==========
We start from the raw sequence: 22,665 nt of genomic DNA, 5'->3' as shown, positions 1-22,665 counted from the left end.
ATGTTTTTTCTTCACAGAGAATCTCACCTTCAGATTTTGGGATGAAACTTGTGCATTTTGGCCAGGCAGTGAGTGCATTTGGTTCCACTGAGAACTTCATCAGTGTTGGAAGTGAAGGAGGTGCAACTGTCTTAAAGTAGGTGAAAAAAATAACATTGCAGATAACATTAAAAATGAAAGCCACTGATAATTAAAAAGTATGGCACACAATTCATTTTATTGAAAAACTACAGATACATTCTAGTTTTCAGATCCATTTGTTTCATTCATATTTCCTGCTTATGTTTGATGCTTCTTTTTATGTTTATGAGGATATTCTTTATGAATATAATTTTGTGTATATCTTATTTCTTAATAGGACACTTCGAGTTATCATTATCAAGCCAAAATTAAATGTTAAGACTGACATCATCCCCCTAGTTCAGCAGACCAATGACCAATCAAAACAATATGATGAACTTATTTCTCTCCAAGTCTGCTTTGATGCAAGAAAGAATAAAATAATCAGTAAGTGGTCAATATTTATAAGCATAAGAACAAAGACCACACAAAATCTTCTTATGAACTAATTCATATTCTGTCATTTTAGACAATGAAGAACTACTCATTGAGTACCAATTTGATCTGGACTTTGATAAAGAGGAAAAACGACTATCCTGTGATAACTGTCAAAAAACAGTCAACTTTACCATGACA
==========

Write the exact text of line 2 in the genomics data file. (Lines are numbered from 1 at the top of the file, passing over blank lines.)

ATGTTTTTTCTTCACAGAGAATCTCACCTTCAGATTTTGGGATGAAACTTGTGCATTTTGGCCAGGCAGTGAGTGCATTTGGTTCCACTGAGAACTTCATCAGTGTTGGAAGTGAAGGAGGTGCAACTGTCTTAAAGTAGGTGAAAAAAATAACATTGCAGATAACATTAAAAATGAAAGCCACTGATAATTAAAAAGTATGGCACACAATTCATTTTATTGAAAAACTACAGATACATTCTAGTTTTCAGATCCATTTGTTTCATTCATATTTCCTGCTTATGTTTGATGCTTCTTTTTATGTTTATGAGGATATTCTTTATGAATATAATTTTGTGTATATCTTATTTCTTAATAGGACACTTCGAGTTATCATTATCAAGCCAAAATTAAATGTTAAGACTGACATCATCCCCCTAGTTCAGCAGACCAATGACCAATCAAAACAATATGATGAACTTATTTCTCTCCAAGTCTGCTTTGATGCAAGAAAGAATAAAATAATCAGTAAGTGGTCAATATTTATAAGCATAAGAACAAAGACCACACAAAATCTTCTTATGAACTAATTCATATTCTGTCATTTTAGACAATGAAGAACTACTCATTGAGTACCAATTTGATCTGGACTTTGATAAAGAGGAAAAACGACTATCCTGTGATAACTGTCAAAAAACAGTCAACTTTACCATGACA